Phishing is one of those words that sounds fun, but is actually pretty sinister. In short, it is a social-engineering practice where a victim is sent correspondence (usually via email) to convince them to provide valuable information such as bank details, card numbers or other sensitive information. As its name suggests, a phisher’s goal is to get you (the ‘phish’) to bite, by luring them into their scams. This is often done by impersonating a reputable body and utilising various techniques to convince the victim that they are legitimate.

For example, an individual may receive an email from their energy provider inviting them to register with their site to receive a discount. The recipient sees that the format matches the layout of previous correspondence, clicks the available hyperlink and ends up on a webpage that allows them to leave their data and avail of the offer.

Little do they know, the email was a fake and the link was designed to take the individual to a site which fully replicates the look and feel of the original. This site can then capture any personal information and in some instances it even invites the user (or ‘phish’) to download a file which contains embedded malware. In one fell swoop you have handed over your personal data, and corrupted your computer’s hard drive.

The food news is that attacks like this can be prevented and, currently, phishing attacks can be bracketed into just three distinct types:
  1. Clone Phishing:This is where the phisher replicates the layout of an existing email and replaces the innocuous content with a malicious version of the file or document. This often appears as part of a chain of correspondence that is already taking place, so the subject bar may begin with a ‘Re:’ or a ‘Fwd:’.
  2. Spear Phishing:Here, the phishing attack is much more targeted. Before sending the email, these phishers will gather more personal information about their victim so that they can make their email look more accurate and therefore believable., This may include your home address, business details or even family names.
  3. Whaling:Characterised as an attempt to ‘land the big fish’, these emails will have language that is tailored towards the upper management. In escalating the issue, it is then hoped that any due process or common checks will be bypassed in order to resolve the reported problem.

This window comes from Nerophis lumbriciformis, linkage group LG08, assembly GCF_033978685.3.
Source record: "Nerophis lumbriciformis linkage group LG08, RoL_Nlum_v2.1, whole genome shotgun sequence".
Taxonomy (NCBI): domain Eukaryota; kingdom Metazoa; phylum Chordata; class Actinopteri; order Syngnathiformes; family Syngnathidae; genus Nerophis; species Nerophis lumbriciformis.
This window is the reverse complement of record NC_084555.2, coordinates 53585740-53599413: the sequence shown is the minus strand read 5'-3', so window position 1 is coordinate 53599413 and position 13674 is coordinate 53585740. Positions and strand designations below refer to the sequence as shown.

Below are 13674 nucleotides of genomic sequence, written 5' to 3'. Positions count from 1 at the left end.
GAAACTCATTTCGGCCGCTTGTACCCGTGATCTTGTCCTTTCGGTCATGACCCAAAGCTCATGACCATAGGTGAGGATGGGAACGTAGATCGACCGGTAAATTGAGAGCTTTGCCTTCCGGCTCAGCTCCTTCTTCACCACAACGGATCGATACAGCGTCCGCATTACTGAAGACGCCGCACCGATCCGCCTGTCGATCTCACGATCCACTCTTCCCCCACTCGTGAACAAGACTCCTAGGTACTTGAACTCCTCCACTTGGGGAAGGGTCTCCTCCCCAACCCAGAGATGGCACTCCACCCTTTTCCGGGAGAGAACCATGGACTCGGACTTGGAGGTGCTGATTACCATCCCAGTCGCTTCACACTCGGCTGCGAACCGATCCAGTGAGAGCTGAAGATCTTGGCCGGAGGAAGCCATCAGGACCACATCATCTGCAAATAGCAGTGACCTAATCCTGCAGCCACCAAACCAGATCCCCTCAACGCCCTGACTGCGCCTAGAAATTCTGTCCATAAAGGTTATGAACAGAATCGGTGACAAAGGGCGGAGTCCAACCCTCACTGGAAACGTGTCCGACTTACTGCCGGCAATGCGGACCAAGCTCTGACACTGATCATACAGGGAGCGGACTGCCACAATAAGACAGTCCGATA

When it comes to phishing and network security, knowing the signs is often half the battle. Here are a few tips for avoiding and combatting the phishers...

Forewarned is forearmed: Ensure that all staff are fully briefed and made aware of the risks inherent to any work they are undertaking. Briefing them on the principles of ‘phishing’ and make sure they are aware of the how phishing is commonly carried out and making them familiar with any previous samples received can help raise awareness of common tricks and traps.

Get the basics in place: Though it sounds simple, ensuring that your company’s spam filter is fully in place and running correctly will help prevent the content from reaching staff in the first place. Once up and running, a regular review will allow you to make any adjustments necessary to make sure that no genuine emails are being turned away.

Encryption: It is best practice to ensure that all sensitive information stored on your system or to be passed through email is thoroughly encrypted.

Close the backdoors: If your internal service allows HTML email, ensure this is not used.

Keep yourself to yourself: As phishing is carried out primarily online through your email service, always refrain from entering sensitive information on your correspondence and if you do, make sure that you trust the source.

Password protection: It should go without saying that using the same password for each site is an absolute no-go.

Hyperlinks: Before clicking on a hyperlink, hover the cursor over the top of them to reveal the site that they are actually sending you to. If it looks ‘phishy’, don’t click it.

Along with staff training, there are many companies that provide anti-phishing services and tools to help employees and system users to identify malicious emails or correspondence. These range from analysis on how data is stolen, how lost data could be recovered and regular scans and reports on public machines to confirm they are free of malware. This may seem like a time-consuming task, but bear in mind that you can perform malware scans during the computer’s down time, or in the background while you are working on something else. By making that little extra effort, you could avoid the inconvenience (and embarrassment) of becoming a victim of phishing.

Read more about phishing in this section.

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